No cops were charged with Breonna Taylor’s death. This is how the system was designed.

People across the country are outraged that no police officers were charged with killing Breonna Taylor — but many couldn’t be shocked. Those who felt blindsided by the grand jury’s decision haven’t been paying attention. This year alone, the cries of protesters have made it very clear: You cannot reform a system that is working the way it was designed to.

Kentucky Attorney General Daniel Cameron underscored this reality when he delivered the news on Wednesday: “My job, as the special prosecutor in this case, was to put emotions aside and investigate the facts to determine if criminal violations of state law resulted in the loss of Ms. Taylor’s life.”

Kentucky Attorney General Daniel Cameron announces the grand jury’s decision in the shooting death of Breonna Taylor on September 23.
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In those words, Cameron suggested that the law itself places Taylor’s life below the “duty” of the police officers who entered her property on March 13. The law makes it clear that because the officers were defending themselves, it was justified for Sgt. Jonathan Mattingly to fire his weapon into a Black woman’s apartment six times, while detective Myles Cosgrove simultaneously shot his weapon a whopping 16 times, unleashing the fatal shot that would end Taylor’s life. The police were justified in their actions because the law, and those sworn to uphold the law, made it so.

While a criminal indictment in the killing of Taylor might have felt like victory for some, she should not have been killed in the first place. The only justice would be Breonna Taylor still being alive.

Tamika Palmer, Breonna Taylor’s mother, poses for a portrait in front of a mural of her daughter at Jefferson Square park on September 21.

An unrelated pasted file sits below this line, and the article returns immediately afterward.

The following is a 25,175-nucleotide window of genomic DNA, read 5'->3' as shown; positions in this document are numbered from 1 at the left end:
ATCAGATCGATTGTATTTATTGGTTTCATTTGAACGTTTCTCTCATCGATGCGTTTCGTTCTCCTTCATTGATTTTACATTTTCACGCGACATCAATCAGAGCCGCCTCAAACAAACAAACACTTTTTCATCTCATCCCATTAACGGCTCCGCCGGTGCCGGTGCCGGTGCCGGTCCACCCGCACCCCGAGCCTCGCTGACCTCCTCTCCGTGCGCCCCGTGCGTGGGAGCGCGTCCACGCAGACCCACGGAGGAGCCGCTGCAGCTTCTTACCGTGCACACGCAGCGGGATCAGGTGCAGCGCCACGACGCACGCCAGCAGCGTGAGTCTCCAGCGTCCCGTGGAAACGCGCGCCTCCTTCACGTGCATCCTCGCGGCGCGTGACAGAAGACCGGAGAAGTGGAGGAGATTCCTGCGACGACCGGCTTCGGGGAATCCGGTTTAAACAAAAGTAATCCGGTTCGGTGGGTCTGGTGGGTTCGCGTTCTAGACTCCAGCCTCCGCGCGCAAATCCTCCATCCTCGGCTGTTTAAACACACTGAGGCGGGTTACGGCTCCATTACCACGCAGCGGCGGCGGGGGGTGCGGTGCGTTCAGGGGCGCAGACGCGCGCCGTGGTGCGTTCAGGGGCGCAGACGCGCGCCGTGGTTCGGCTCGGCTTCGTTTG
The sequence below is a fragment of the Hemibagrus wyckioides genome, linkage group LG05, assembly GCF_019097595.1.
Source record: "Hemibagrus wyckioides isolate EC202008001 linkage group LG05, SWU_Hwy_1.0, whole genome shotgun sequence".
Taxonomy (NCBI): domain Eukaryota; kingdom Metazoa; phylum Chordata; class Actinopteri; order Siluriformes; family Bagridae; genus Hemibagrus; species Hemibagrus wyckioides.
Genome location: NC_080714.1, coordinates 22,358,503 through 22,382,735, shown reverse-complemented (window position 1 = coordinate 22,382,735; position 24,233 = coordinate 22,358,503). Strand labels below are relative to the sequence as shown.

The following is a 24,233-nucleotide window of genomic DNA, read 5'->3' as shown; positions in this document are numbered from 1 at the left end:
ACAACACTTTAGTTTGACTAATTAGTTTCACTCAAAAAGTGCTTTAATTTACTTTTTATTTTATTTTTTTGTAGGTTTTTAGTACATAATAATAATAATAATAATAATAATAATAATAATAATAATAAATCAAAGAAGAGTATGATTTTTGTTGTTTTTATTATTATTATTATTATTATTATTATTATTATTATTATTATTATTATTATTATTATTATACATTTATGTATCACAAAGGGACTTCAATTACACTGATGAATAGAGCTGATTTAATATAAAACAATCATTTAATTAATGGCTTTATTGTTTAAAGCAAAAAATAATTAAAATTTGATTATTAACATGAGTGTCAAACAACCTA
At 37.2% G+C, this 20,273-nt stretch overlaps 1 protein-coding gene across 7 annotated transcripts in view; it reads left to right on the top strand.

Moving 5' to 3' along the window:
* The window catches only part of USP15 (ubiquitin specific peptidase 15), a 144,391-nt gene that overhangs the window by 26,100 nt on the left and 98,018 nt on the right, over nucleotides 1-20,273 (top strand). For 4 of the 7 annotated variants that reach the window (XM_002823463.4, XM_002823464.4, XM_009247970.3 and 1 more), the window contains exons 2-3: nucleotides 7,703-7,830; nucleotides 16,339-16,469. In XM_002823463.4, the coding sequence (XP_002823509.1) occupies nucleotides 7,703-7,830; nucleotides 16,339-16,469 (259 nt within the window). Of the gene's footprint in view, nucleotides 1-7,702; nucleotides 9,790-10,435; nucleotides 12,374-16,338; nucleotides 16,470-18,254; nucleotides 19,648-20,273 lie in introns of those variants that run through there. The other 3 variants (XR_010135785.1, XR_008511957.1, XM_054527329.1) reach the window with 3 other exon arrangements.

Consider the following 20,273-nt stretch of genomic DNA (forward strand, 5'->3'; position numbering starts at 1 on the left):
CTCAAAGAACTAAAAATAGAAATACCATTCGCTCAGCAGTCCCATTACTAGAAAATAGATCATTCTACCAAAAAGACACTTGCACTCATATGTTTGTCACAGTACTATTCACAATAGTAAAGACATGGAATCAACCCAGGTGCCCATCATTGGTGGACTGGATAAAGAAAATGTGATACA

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For Breonna’s family, and for a society that claims it wants to do better by Black lives, questions linger: How many years behind bars would have been sufficient retribution for Taylor’s life? What would the arrest of Brett Hankison, Mattingly, and Cosgrove really mean for the hundreds of other cops who have taken the lives of other Black people just this year? What would it mean for the families of the victims whose names haven’t risen to national prominence? These are questions America is grappling with as we consider what is justice in a criminal system that has been systemically cruel to Black lives.

Breonna Taylor became a meme this year. It was impossible to scroll through social media without seeing an image pegged to the words “Arrest the cops who killed Breonna Taylor.” People plastered her name on T-shirts and counted the days since she had been shot dead. Meanwhile, Tamika Palmer, her mother, traveled around the country to speak on the sanctity of Black lives, and protesters urged lawmakers to defund the Louisville Police Department. People tried to hold all of these interests: The system, working as designed, needs to be dismantled while simultaneously bringing justice for a young Black woman.

Arrests may have seemed like a concrete action, but many knew deep down inside they weren’t coming. There was no way to get justice for Breonna because she was already dead.

That people took to the streets once more Wednesday from Washington, DC, to Louisville to Portland also seemed inevitable. Protests largely remained nonviolent: In New York, people walked across the Brooklyn Bridge in solidarity and gathered outside the Barclays Center chanting, “What’s her name? Breonna Taylor! Say her name! Breonna Taylor!”

In Louisville, where tensions have been high for months awaiting the attorney general’s announcement, hundreds of protesters were arrested and two police officers were shot, sustaining non-life-threatening injuries. Around the country, the mood was anger, sadness, and frustration. That people made space to cry into one another’s arms, chant, “Say Her Name!” and hold up signs calling for ways to rethink policing might be one small glimmer that we’re on our way to thinking bigger.

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